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Removing Headliner Toyota FJ



We have most of the system in and two of the cameras viewing.
I will start with a view from the drivers seat while driving home from Tucson. The left picture is facing forward from one of the two front facing roof cams. The right picture is the long view rear roof cam picture. I was hoping to catch this guy pickin his nose.


There is lots of wiring and configuring to do. This is the semi complete oh console after today's progress.

Wiring in the 2 ecu's that are controlled from the keypads on the console.

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I decided to make a harness for all the switches in the OH console. I ran one 12 gauge wire for power and a ground. Then soldered and wired each switch. I used (2) 5 wire cables to use as trigger wires to run to all of the accessories that will need to be switched. I should never have to pull anything apart in the roof area to add anything from now on.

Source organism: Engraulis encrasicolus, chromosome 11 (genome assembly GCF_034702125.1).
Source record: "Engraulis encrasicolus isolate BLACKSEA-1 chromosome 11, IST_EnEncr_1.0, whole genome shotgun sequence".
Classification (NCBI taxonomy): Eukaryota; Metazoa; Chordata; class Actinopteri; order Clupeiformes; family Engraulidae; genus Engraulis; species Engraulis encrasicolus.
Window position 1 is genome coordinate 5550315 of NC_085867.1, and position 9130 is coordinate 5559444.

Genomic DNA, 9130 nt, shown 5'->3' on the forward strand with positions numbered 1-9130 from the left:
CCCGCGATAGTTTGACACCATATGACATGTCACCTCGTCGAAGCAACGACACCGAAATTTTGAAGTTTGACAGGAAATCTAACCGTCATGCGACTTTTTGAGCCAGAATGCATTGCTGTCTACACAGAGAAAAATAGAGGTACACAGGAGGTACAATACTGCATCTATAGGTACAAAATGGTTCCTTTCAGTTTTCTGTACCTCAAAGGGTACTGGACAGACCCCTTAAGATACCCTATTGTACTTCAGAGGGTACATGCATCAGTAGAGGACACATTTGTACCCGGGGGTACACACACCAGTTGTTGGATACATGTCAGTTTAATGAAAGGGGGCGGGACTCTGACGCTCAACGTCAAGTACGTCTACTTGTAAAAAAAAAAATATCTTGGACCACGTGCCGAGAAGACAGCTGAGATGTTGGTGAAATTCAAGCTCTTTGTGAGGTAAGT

9 switches total  5 are dedicated for the camera system and current Off-road lights.


Quad channel DVR with GPS tracking and alarm mode. The location I decided on changed due to being able to use the IR remote ofr functions.




Here is the wiring finalized. It will not move or show after the headliner is installed. We still have to test the whole system before the headliner goes up just in case..



Here are the 2 ecu's wired and ready for testing. I am going to make a wire keeper for the top of this where all the wires that come out of the ecu's will have support above them so they won't wiggle out. Testing mode doesn't require neat appearance til I know its right.

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Relocating the Lowrance was needed



Ok, after testing my system in a local rough wash area, I cannot get the video system to mess up so I think it's ready to finalize. The picture reflects wires secured with the sound deadening. I used strips of it to stop possible wires coming loose and rattling in the headliner. The sound deadening is extremely sticky, so I doubt it will come loose. Everything else was wire tied into position




The DVR is now mounted in a different location so it will be easier to control it with the remote. Top of my rear battery box is where I chose. If you look at my gear box, on my build, it fits against the battery box so you only see the carpeted boxes instead of wiring.